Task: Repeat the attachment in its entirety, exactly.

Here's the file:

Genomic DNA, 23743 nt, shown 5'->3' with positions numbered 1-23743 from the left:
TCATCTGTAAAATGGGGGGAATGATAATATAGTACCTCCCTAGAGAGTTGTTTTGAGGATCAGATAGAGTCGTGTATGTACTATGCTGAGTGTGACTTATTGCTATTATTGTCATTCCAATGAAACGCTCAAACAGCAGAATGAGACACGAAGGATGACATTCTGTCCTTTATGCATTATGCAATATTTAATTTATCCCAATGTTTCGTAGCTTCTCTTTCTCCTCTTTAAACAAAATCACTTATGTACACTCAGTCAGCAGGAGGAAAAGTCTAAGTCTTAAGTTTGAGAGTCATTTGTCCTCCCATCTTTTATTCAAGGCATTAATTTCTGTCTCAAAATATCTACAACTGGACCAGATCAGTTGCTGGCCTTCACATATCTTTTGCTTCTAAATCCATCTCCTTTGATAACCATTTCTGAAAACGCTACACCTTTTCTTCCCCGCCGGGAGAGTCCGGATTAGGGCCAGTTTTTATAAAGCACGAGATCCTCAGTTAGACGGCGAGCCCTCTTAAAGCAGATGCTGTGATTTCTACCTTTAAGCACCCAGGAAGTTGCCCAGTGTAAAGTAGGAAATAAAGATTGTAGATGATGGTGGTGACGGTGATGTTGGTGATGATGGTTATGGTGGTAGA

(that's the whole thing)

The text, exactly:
Genomic DNA, 23743 nt, shown 5'->3' with positions numbered 1-23743 from the left:
TCATCTGTAAAATGGGGGGAATGATAATATAGTACCTCCCTAGAGAGTTGTTTTGAGGATCAGATAGAGTCGTGTATGTACTATGCTGAGTGTGACTTATTGCTATTATTGTCATTCCAATGAAACGCTCAAACAGCAGAATGAGACACGAAGGATGACATTCTGTCCTTTATGCATTATGCAATATTTAATTTATCCCAATGTTTCGTAGCTTCTCTTTCTCCTCTTTAAACAAAATCACTTATGTACACTCAGTCAGCAGGAGGAAAAGTCTAAGTCTTAAGTTTGAGAGTCATTTGTCCTCCCATCTTTTATTCAAGGCATTAATTTCTGTCTCAAAATATCTACAACTGGACCAGATCAGTTGCTGGCCTTCACATATCTTTTGCTTCTAAATCCATCTCCTTTGATAACCATTTCTGAAAACGCTACACCTTTTCTTCCCCGCCGGGAGAGTCCGGATTAGGGCCAGTTTTTATAAAGCACGAGATCCTCAGTTAGACGGCGAGCCCTCTTAAAGCAGATGCTGTGATTTCTACCTTTAAGCACCCAGGAAGTTGCCCAGTGTAAAGTAGGAAATAAAGATTGTAGATGATGGTGGTGACGGTGATGTTGGTGATGATGGTTATGGTGGTAGA